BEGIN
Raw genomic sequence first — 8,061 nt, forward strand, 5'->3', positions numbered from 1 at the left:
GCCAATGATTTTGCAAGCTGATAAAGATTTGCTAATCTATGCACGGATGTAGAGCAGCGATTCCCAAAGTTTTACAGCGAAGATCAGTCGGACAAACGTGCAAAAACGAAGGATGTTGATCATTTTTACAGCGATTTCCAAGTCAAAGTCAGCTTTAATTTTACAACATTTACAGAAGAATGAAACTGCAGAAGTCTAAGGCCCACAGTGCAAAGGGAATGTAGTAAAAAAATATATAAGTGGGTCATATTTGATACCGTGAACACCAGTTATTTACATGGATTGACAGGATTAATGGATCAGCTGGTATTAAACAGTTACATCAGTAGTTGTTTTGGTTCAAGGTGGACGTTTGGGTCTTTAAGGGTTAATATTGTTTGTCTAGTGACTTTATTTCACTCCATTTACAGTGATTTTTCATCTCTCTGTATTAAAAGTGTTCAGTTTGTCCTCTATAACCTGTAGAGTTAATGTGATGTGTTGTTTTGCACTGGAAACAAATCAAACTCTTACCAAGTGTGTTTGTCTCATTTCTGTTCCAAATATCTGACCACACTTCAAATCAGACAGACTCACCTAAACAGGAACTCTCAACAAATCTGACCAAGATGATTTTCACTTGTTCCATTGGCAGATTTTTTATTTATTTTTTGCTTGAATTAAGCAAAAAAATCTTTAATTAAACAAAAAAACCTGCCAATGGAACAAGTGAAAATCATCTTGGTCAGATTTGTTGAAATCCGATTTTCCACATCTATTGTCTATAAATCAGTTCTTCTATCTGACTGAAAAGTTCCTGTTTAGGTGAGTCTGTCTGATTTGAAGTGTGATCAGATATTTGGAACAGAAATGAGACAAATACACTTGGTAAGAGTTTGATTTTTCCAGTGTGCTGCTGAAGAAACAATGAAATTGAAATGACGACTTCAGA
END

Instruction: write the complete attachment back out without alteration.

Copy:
Raw genomic sequence first — 8,061 nt, forward strand, 5'->3', positions numbered from 1 at the left:
GCCAATGATTTTGCAAGCTGATAAAGATTTGCTAATCTATGCACGGATGTAGAGCAGCGATTCCCAAAGTTTTACAGCGAAGATCAGTCGGACAAACGTGCAAAAACGAAGGATGTTGATCATTTTTACAGCGATTTCCAAGTCAAAGTCAGCTTTAATTTTACAACATTTACAGAAGAATGAAACTGCAGAAGTCTAAGGCCCACAGTGCAAAGGGAATGTAGTAAAAAAATATATAAGTGGGTCATATTTGATACCGTGAACACCAGTTATTTACATGGATTGACAGGATTAATGGATCAGCTGGTATTAAACAGTTACATCAGTAGTTGTTTTGGTTCAAGGTGGACGTTTGGGTCTTTAAGGGTTAATATTGTTTGTCTAGTGACTTTATTTCACTCCATTTACAGTGATTTTTCATCTCTCTGTATTAAAAGTGTTCAGTTTGTCCTCTATAACCTGTAGAGTTAATGTGATGTGTTGTTTTGCACTGGAAACAAATCAAACTCTTACCAAGTGTGTTTGTCTCATTTCTGTTCCAAATATCTGACCACACTTCAAATCAGACAGACTCACCTAAACAGGAACTCTCAACAAATCTGACCAAGATGATTTTCACTTGTTCCATTGGCAGATTTTTTATTTATTTTTTGCTTGAATTAAGCAAAAAAATCTTTAATTAAACAAAAAAACCTGCCAATGGAACAAGTGAAAATCATCTTGGTCAGATTTGTTGAAATCCGATTTTCCACATCTATTGTCTATAAATCAGTTCTTCTATCTGACTGAAAAGTTCCTGTTTAGGTGAGTCTGTCTGATTTGAAGTGTGATCAGATATTTGGAACAGAAATGAGACAAATACACTTGGTAAGAGTTTGATTTTTCCAGTGTGCTGCTGAAGAAACAATGAAATTGAAATGACGACTTCAGA